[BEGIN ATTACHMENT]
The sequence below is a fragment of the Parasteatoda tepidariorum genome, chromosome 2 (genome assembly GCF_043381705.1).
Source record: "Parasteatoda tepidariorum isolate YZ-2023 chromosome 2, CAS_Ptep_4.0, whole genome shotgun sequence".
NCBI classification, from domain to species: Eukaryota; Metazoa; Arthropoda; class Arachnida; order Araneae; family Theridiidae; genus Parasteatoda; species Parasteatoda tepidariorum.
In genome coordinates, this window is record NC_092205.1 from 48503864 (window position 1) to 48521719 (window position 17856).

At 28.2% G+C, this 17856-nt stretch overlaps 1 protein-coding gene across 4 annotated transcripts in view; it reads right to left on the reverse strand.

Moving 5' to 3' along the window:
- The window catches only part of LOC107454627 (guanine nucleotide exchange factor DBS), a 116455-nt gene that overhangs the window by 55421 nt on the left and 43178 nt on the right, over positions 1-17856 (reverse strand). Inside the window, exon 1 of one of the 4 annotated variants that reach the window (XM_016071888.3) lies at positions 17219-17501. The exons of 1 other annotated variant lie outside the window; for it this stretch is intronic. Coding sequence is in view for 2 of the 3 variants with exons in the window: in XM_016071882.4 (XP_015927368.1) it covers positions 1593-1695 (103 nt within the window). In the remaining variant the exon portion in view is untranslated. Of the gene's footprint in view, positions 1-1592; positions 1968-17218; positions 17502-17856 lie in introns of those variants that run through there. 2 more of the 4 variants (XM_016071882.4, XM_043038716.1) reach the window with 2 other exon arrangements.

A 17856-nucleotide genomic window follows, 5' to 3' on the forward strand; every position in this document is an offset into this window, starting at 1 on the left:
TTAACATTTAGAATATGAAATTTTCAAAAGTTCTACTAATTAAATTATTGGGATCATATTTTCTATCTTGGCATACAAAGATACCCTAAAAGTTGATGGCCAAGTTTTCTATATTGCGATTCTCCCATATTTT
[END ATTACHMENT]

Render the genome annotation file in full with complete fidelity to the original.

The sequence below is a fragment of the Parasteatoda tepidariorum genome, chromosome 2 (genome assembly GCF_043381705.1).
Source record: "Parasteatoda tepidariorum isolate YZ-2023 chromosome 2, CAS_Ptep_4.0, whole genome shotgun sequence".
NCBI classification, from domain to species: Eukaryota; Metazoa; Arthropoda; class Arachnida; order Araneae; family Theridiidae; genus Parasteatoda; species Parasteatoda tepidariorum.
In genome coordinates, this window is record NC_092205.1 from 48503864 (window position 1) to 48521719 (window position 17856).

At 28.2% G+C, this 17856-nt stretch overlaps 1 protein-coding gene across 4 annotated transcripts in view; it reads right to left on the reverse strand.

Moving 5' to 3' along the window:
- The window catches only part of LOC107454627 (guanine nucleotide exchange factor DBS), a 116455-nt gene that overhangs the window by 55421 nt on the left and 43178 nt on the right, over positions 1-17856 (reverse strand). Inside the window, exon 1 of one of the 4 annotated variants that reach the window (XM_016071888.3) lies at positions 17219-17501. The exons of 1 other annotated variant lie outside the window; for it this stretch is intronic. Coding sequence is in view for 2 of the 3 variants with exons in the window: in XM_016071882.4 (XP_015927368.1) it covers positions 1593-1695 (103 nt within the window). In the remaining variant the exon portion in view is untranslated. Of the gene's footprint in view, positions 1-1592; positions 1968-17218; positions 17502-17856 lie in introns of those variants that run through there. 2 more of the 4 variants (XM_016071882.4, XM_043038716.1) reach the window with 2 other exon arrangements.

A 17856-nucleotide genomic window follows, 5' to 3' on the forward strand; every position in this document is an offset into this window, starting at 1 on the left:
TTAACATTTAGAATATGAAATTTTCAAAAGTTCTACTAATTAAATTATTGGGATCATATTTTCTATCTTGGCATACAAAGATACCCTAAAAGTTGATGGCCAAGTTTTCTATATTGCGATTCTCCCATATTTT